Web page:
ALA's Measuring Standard & Forms

New Forms Released

On 15 March 2018, the ALA will release the following NEW Assessment Forms as a benefit for ALA members.


Other Forms Available


With thanks to the ALA Assessment committee for developing these resources including Hildegard Reul-Hirche (Chair), Helen Badran, Robyn Box, Helen Mackie, Andrea Mangion, Elsebeth Perry, Neil Piller.

Guideline for a National Standard Technique of Measurement of Lymphoedematous Limbs

ALA Council, 2004

Aim of Standard

This standard indicates a basic technique for the circumferential measurement of lymphoedematous limbs that can be used by clinicians and researchers across Australasia.

Standard measurement techniques will encourage clinician accountability, quality of services for consumers, consistency in approach for consumers, comparability for research and strengthen the evidence base for lymphoedema services.

Click HERE to view the standard


Position Statement Circumferential Measurement Guideline 

ALA Council, October 2012 

Measurement of lymphoedematous limbs using an interval circumferential tape measurement technique. Measurement forms part of the overall assessment of the person at risk of or with lymphoedema. It allows the quantification of limb size difference and change over time with intervention or as a consequence of complications. Accurate measurement will assist in targeted long term management and has the potential to facilitate optimal outcomes based on specific response to indicated changes. The technique of circumferential measurement using a tape has been reviewed by a peer (Delphi) process in Australia. The results of this process developed a consensus for a standardized technique (ALA Lymphoedema Measuring Standards) and measurement chart (ALA Lymphoedema Measuring Forms) which is available on the ALA website The use of this standardized technique gives improved reliability and comparison to outcome and research data, and is widely used by Australian and New Zealand clinicians and researchers. At this time, Australia is the only country which has a consensus method developed using the Delphi technique.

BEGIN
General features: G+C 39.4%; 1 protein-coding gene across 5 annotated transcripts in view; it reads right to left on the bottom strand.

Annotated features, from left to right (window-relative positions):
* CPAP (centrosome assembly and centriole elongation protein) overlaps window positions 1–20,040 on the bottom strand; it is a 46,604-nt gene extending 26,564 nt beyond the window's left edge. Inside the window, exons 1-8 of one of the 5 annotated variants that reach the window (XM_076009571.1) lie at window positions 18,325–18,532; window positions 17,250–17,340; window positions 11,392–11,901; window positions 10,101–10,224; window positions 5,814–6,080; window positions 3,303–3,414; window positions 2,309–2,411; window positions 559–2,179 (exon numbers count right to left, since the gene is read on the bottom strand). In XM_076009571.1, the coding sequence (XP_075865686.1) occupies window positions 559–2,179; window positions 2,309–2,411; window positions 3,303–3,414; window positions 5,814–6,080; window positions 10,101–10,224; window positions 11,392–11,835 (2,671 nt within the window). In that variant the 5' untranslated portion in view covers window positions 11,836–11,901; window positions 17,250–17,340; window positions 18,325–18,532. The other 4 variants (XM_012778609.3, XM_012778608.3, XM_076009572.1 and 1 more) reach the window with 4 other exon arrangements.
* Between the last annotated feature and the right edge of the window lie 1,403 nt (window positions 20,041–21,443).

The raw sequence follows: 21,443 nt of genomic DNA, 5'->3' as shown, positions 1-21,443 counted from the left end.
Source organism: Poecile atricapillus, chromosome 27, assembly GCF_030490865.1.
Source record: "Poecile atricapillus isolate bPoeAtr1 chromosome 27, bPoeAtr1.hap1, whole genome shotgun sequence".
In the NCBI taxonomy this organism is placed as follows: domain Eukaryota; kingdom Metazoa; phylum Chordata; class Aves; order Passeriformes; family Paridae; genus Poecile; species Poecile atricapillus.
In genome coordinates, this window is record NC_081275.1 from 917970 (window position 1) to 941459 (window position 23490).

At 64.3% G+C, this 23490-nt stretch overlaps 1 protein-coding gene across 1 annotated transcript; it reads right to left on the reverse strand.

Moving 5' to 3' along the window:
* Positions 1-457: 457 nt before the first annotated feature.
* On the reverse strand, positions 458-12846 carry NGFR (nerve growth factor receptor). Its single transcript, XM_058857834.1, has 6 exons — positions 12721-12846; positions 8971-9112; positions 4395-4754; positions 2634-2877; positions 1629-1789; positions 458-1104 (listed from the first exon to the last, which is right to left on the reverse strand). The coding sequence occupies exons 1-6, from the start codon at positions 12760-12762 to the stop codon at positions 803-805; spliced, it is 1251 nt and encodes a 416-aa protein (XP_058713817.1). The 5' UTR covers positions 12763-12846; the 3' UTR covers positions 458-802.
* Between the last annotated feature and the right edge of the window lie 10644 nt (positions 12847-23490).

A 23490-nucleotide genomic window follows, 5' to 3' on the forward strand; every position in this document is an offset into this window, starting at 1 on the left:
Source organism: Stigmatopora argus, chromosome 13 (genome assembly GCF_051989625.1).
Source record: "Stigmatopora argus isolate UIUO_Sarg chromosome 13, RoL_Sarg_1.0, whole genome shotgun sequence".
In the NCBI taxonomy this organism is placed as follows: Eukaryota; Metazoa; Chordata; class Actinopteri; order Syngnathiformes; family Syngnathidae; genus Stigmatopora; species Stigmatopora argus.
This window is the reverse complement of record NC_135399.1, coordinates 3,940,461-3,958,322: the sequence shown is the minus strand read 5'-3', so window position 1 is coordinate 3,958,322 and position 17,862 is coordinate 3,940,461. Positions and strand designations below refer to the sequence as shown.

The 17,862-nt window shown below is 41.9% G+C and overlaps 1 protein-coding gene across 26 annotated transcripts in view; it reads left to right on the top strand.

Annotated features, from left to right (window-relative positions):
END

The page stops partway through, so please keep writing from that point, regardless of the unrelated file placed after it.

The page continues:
Click HERE to view the measurement guideline